This was good advice a decade ago and still is.

A September 26, 2012 USA TODAY article entitled “Nation’s water costs rushing higher” by Kevin McCoy, with Oliver St. John and Tom McGarrity contributing said:  While most Americans worry about gas and heating oil prices, water rates have surged in the past dozen years, according to a USA TODAY study of 100 municipalities. Prices at least doubled in more than a quarter of the locations and even tripled in a few.

Consumers could easily overlook the steady drip, drip, drip of water rate hikes, yet the cost of this necessity of life has outpaced the percentage increases of some of these other utilities, carving a larger slice of household budgets in the process.

“I don’t know how they expect people to keep paying more for water with the cost of gas and day care and everything else going up,” complains Jacquelyn Moncrief, 60, a Philadelphia homeowner who says the price hikes would force her to make food-or-water decisions.

The trend toward higher bills is being driven by:

— The cost of paying off the debt on bonds municipalities issue to fund expensive repairs or upgrades on aging water systems.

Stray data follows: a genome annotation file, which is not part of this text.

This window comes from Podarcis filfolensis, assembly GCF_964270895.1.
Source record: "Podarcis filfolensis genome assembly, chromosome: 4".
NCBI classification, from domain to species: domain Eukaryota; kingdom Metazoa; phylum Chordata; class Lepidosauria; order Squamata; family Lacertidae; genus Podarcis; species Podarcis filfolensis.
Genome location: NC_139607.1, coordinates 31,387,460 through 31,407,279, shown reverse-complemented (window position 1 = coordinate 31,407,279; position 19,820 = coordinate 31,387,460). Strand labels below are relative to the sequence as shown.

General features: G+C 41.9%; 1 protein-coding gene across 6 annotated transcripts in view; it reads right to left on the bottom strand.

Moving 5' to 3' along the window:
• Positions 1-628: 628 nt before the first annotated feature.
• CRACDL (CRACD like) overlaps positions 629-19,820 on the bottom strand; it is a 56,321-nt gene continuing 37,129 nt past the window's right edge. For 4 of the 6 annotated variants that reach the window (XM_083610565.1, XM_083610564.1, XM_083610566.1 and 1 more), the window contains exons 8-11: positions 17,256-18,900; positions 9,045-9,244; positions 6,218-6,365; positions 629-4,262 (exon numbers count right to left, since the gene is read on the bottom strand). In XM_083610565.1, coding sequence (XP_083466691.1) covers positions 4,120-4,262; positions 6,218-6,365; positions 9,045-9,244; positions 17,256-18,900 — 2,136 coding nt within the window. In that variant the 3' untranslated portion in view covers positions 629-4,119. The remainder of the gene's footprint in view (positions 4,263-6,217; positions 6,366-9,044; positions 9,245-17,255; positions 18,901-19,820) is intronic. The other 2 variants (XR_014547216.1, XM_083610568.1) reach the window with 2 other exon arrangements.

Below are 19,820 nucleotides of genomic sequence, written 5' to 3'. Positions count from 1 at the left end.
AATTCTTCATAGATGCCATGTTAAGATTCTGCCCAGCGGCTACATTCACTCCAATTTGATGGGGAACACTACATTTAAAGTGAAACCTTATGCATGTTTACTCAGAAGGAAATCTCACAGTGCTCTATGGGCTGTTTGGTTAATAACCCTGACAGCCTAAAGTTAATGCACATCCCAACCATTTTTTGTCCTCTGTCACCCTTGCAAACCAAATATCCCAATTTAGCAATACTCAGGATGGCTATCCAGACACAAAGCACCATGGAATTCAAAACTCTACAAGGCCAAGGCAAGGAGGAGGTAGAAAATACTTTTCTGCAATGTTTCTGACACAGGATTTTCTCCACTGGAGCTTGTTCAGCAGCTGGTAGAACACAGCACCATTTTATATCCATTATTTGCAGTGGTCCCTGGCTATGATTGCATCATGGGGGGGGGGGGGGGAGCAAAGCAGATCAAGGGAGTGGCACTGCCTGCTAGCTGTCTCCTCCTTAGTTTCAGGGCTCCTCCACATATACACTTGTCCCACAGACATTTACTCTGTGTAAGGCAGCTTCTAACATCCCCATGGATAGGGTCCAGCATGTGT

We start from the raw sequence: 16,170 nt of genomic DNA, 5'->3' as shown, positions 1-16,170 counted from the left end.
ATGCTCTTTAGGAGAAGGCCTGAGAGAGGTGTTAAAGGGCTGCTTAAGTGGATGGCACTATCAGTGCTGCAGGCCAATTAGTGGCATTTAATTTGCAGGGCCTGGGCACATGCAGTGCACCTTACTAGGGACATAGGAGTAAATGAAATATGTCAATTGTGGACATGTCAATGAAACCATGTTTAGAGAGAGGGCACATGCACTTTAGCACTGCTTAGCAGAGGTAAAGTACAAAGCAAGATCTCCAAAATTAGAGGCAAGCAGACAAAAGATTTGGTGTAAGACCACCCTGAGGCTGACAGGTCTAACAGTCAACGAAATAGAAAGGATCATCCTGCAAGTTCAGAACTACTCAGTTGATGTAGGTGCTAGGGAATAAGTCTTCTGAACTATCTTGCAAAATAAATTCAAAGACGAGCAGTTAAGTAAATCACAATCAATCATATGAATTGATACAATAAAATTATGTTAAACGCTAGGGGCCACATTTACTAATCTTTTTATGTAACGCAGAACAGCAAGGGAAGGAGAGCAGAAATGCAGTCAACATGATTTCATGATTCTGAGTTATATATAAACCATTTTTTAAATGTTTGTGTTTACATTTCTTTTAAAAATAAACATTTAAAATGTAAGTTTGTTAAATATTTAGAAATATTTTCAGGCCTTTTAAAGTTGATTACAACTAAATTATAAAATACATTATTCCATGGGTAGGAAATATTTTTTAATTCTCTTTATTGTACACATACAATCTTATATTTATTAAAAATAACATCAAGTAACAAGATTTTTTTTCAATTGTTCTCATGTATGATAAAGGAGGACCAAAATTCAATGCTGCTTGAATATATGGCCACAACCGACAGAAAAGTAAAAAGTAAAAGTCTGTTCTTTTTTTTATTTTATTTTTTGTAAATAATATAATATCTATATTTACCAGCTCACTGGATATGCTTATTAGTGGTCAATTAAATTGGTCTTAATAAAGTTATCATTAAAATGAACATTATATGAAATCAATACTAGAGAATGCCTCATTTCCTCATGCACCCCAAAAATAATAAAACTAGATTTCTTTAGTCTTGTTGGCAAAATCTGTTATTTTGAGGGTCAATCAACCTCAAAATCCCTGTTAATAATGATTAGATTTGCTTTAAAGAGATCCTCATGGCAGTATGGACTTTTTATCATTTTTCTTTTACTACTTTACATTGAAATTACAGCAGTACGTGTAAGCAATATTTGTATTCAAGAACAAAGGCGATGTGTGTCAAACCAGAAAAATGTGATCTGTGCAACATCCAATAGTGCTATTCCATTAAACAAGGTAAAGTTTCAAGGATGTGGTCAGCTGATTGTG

— Increases in the cost of electricity, chemicals and fuel used to supply and treat water.

The costs continue to rise even though residential water usage dropped sharply nationwide in the past three decades amid conservation efforts.

U.S. water systems will need as much as $1 trillion in infrastructure improvements by 2035 to keep up with drinking water needs, according to a survey of industry experts released in June.

The bond debt needed to fund those projects’ work will be passed on to consumers, including the many Americans struggling with the economic fallout of the great recession.

A virtually irreplaceable resource that Americans rely on for health and daily living “could potentially get more and more expensive,” says John Chevrette, who heads the management consulting arm of Black & Veatch, the firm that conducted the industry survey.

He predicts rate increases of 5% to 15% every few years, saying the cost of water “could take a larger and more significant bite out of otherwise disposable income.”